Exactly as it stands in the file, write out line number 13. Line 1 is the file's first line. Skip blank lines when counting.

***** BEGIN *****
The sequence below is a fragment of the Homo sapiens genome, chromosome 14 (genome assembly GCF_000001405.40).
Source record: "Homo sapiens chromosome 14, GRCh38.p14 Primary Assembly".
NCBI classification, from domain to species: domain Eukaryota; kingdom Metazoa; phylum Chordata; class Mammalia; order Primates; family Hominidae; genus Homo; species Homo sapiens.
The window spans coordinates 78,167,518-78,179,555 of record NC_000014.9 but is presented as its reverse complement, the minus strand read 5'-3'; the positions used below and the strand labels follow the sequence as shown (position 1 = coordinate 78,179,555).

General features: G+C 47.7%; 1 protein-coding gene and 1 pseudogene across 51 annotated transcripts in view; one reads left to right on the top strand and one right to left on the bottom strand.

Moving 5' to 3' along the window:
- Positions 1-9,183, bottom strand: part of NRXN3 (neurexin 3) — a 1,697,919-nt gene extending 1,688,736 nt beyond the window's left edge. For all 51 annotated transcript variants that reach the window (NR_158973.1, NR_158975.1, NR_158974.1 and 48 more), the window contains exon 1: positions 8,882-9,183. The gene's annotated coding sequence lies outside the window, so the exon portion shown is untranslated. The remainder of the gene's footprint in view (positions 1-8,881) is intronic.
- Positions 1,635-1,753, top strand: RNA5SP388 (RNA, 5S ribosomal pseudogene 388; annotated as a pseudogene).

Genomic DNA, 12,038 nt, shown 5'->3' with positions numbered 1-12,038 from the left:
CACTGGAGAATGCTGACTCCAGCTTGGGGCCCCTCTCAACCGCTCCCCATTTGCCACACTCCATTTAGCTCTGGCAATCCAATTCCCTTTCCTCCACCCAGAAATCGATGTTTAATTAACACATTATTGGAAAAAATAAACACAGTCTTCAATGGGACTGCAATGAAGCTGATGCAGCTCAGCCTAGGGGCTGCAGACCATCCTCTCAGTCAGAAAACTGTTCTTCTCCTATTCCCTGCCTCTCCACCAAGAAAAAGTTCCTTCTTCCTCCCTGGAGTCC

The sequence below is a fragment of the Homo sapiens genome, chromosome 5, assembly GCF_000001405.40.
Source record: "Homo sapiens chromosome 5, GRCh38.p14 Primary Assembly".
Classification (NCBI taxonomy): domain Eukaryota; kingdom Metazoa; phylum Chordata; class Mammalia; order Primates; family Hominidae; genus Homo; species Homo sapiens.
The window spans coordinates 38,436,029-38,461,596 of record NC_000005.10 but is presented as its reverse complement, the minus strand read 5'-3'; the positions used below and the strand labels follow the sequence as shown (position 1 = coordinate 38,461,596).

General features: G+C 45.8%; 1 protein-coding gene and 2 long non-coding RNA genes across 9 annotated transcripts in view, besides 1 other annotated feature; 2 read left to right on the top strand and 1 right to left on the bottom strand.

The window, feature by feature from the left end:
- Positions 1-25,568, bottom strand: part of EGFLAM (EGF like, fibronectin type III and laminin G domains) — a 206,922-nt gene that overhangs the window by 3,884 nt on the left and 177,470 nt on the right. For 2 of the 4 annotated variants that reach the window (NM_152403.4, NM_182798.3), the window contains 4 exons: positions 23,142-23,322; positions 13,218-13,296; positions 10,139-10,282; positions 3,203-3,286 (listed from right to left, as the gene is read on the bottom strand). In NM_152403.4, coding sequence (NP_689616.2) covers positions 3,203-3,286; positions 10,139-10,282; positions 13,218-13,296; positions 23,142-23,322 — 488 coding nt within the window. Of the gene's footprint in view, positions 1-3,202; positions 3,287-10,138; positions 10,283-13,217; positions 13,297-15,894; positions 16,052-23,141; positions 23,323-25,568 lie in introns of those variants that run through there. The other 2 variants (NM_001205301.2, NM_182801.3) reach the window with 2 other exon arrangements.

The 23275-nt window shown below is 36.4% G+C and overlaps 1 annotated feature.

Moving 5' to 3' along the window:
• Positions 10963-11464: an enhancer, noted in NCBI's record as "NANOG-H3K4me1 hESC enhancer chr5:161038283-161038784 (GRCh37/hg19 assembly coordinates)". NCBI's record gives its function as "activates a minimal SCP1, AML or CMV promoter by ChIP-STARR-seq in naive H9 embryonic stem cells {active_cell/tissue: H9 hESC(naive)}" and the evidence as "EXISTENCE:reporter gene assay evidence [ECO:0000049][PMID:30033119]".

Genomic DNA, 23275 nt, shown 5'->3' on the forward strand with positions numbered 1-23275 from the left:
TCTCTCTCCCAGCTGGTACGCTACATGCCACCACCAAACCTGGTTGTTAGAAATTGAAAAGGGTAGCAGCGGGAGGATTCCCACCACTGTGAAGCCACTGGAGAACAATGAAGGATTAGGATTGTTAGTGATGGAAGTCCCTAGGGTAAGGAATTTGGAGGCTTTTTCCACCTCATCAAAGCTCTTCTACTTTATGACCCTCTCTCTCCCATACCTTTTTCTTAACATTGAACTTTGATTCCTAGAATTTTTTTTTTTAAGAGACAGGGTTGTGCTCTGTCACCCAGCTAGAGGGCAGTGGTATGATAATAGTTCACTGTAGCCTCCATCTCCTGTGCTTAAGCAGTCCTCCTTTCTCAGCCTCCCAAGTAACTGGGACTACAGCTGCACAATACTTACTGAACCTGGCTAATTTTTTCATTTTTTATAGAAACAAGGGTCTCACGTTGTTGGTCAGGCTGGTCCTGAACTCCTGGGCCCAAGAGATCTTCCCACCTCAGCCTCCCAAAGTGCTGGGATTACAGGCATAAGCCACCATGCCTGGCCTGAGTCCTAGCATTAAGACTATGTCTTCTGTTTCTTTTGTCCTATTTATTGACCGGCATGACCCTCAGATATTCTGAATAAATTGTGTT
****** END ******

Classification (NCBI taxonomy): domain Eukaryota; kingdom Metazoa; phylum Chordata; class Mammalia; order Primates; family Hominidae; genus Homo; species Homo sapiens.